4. PD Shaw says:

    A few added comments:

    The rules of war put together by Lincoln were largely framed around the notion that as between combatant and non-combatant, the burdens of war should fall on the combatant and as between the regular combatant and irregular combatant, the burdens of war should fall on the irregular. Bush generally gets beat up for his treatment of these irregular combatants that Lincoln’s code would have simply seen shot.

    I also don’t believe that any mainstream evaluation of Lincoln would blame him for some atrocity committed by soldiers in the field outside his knowledge. Bush similarly shouldn’t be blamed for Abu Ghraib.

    Also Lincoln’s suspension of habeas was within the mainstream of accepted legal positions prior to the war, many written in examining Andrew Jackson’s suspension in New Orleans. Subsequent court decisions adopted a different interpretation. Again, the cases the Bush administration lost in the SCOTUS were based upon legitimate legal positions and he similarly should not be judged by the subsequent rulings.

  5. tom p says:

    But the idea that Bush was uniquely bad or Lincoln uniquely good doesn’t stand up to close scrutiny.

    Agreed James, history is never so clear to the astute observer.

    Bush similarly shouldn’t be blamed for Abu Ghraib.

    PD: the link between Bush (or at least Rummy) and Abu Ghraib is very clear, as shown by Jane Mayer in “The Dark Side”. Even if one is inclined to give Bush the benefit of the doubt that “he didn’t know what was going on” he still put certain people in a place to know.

    Thanx for the recommendation on the Neely book, it is on my list now.

  6. odograph says:

    The pivotal difference between the war is that one was within the country, and one was on the other side of the world. To think that decisions about individual freedom are independent of that is laughable.

  7. PD Shaw says:

    Even if one is inclined to give Bush the benefit of the doubt that “he didn’t know what was going on” he still put certain people in a place to know.

    But if we use that standard, Lincoln is to blame for the water torture used systemically by people under his chain of command. Also, numerous atrocities committed by Sherman’s troops in Georgia are his fault because he should have known that moving across the country freed from supply lines was going to create a lot of friction with the civilian communities. Lincoln doesn’t usually get blamed for these remote events, except for people who have pre-existing issues with Lincoln.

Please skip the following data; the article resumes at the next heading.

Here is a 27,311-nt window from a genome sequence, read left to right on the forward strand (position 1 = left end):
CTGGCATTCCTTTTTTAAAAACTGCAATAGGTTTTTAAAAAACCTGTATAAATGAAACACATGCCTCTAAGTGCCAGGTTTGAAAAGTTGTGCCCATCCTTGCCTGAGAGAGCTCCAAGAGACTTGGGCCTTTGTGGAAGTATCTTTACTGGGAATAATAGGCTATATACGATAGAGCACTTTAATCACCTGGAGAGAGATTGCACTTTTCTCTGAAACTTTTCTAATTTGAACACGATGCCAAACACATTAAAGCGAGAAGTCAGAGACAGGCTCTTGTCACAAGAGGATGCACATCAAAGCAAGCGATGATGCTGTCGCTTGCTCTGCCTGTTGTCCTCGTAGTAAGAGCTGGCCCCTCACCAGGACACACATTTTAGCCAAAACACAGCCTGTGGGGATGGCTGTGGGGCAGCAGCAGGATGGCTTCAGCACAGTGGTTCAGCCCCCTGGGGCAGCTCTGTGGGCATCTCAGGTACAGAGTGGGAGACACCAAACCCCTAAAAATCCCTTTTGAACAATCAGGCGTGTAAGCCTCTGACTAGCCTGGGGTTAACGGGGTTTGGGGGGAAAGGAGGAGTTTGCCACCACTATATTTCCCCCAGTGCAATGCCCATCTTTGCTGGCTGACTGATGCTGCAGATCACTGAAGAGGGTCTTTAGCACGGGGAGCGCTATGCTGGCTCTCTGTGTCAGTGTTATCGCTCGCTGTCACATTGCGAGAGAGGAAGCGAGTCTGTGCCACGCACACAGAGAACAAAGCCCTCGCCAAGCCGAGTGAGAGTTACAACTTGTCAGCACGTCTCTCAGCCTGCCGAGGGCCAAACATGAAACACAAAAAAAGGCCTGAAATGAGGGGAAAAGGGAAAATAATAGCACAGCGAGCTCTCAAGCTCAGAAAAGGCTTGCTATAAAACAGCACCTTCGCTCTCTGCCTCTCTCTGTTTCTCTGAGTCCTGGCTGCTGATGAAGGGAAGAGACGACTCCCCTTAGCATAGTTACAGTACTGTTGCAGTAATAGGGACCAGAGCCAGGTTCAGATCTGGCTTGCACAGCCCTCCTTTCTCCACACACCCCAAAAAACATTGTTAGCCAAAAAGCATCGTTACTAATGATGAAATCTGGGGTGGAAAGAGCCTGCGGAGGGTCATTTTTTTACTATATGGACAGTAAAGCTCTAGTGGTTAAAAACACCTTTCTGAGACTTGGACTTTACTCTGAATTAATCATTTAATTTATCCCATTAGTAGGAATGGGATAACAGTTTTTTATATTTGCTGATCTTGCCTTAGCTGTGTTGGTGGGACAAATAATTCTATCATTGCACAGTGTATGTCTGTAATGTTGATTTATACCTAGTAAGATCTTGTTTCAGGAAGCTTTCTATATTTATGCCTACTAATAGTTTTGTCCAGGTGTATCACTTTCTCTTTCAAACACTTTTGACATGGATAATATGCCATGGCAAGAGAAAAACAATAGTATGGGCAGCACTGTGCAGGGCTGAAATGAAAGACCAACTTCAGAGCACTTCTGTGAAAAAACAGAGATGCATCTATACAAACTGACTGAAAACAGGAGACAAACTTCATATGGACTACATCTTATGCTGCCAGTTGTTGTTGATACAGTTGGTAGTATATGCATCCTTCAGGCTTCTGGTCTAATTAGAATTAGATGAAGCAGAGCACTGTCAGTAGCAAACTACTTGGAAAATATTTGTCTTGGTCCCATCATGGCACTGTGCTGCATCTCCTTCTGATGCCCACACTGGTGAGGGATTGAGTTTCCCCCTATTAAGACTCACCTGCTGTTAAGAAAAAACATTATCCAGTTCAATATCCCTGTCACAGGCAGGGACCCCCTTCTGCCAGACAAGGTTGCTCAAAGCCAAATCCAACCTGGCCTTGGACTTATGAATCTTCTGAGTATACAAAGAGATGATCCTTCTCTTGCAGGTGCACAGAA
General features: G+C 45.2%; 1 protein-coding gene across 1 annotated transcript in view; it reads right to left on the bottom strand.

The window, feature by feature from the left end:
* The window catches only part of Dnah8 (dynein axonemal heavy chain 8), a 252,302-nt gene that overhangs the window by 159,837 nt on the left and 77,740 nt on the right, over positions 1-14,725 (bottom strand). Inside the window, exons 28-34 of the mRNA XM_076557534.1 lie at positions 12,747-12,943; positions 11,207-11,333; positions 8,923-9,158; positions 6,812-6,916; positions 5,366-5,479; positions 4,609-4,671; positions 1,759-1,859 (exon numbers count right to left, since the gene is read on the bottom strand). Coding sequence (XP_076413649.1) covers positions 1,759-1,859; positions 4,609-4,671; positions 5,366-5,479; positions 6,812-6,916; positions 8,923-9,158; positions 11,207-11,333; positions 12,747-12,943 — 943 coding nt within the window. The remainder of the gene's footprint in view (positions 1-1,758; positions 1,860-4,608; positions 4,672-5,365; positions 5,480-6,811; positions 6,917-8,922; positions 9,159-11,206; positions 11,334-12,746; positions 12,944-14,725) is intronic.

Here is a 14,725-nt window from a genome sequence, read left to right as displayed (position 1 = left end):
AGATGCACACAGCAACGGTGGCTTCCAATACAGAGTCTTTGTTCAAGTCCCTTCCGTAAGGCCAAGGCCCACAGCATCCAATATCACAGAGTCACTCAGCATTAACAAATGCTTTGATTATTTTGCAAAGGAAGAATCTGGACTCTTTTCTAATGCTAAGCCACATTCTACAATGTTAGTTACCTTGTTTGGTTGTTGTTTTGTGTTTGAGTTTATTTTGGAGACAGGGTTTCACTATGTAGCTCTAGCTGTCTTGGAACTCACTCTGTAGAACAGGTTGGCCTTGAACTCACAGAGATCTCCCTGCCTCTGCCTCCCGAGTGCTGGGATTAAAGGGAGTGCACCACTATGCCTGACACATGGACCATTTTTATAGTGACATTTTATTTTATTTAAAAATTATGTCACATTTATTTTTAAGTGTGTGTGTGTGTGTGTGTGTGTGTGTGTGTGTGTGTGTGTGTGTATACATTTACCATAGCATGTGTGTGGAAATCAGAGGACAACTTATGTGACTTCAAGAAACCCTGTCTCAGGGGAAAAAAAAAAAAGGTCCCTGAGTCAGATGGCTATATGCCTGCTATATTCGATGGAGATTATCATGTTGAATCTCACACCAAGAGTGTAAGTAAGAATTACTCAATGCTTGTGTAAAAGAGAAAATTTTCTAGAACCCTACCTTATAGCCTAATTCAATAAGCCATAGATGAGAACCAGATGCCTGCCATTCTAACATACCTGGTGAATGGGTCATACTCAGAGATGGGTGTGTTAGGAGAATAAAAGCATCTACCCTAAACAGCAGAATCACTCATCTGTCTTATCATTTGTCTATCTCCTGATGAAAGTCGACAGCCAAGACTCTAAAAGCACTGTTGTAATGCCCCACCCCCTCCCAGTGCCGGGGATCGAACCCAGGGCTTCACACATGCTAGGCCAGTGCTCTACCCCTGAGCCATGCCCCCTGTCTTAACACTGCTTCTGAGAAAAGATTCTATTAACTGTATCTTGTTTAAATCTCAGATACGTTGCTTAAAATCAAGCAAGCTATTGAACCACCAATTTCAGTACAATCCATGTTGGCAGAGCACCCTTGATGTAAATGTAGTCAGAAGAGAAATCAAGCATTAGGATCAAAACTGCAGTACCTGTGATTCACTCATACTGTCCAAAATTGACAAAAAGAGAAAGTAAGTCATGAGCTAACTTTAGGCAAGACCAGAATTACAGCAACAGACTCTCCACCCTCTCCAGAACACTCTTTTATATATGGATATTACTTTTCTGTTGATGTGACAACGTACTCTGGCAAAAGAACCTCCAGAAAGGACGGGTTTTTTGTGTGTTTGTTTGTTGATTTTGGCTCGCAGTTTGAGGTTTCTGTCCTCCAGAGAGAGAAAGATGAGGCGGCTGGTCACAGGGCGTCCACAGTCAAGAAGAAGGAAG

8. PD Shaw says:

    The pivotal difference between the war is that one was within the country, and one was on the other side of the world. To think that decisions about individual freedom are independent of that is laughable.

    I think that’s true, but the other big difference is the draft. Probably the nadir of Lincoln on civil liberties was his defense of his general’s arrest of ex-Congressman Vallandigham. As Lincoln asked, was he to shoot the young, ignorant deserter, while not harming a hair on the head of the wily agitator encouraging him to desert? OTOH, at what point does political opposition to the draft become an inducment to violate the draft laws? Bush didn’t have these issues.

    But Bush did detain a U.S. citizen as an enemy combatant outside of the domestic courts, which is probably the nadir of Bush’s conduct. But that decision was upheld by the SCOTUS.

  9. tom p says:

    But if we use that standard, Lincoln is to blame for the water torture used systemically by people under his chain of command.

    PD, your point is taken, mine was badly made. My point is this: Lincoln was days, weeks, months, away from news from the “front”. Bush was minutes, hours, days away… and always seperated by no more than his people. Decisions made at the “highest” levels led to abuses at the “lowest” levels, for both. But who made efforts to make it right? Who had true oppurtunity to make it right?

    A straight Lincoln/Bush comparison is not fair… to Lincoln. I would like to think that some things have improved.

  10. anjin-san says:

    Nor, in the end, do the politrically calculated allusions to Lincoln by Obama.

    Poor bitsy. A lifetime spent being jealous of the cool kids…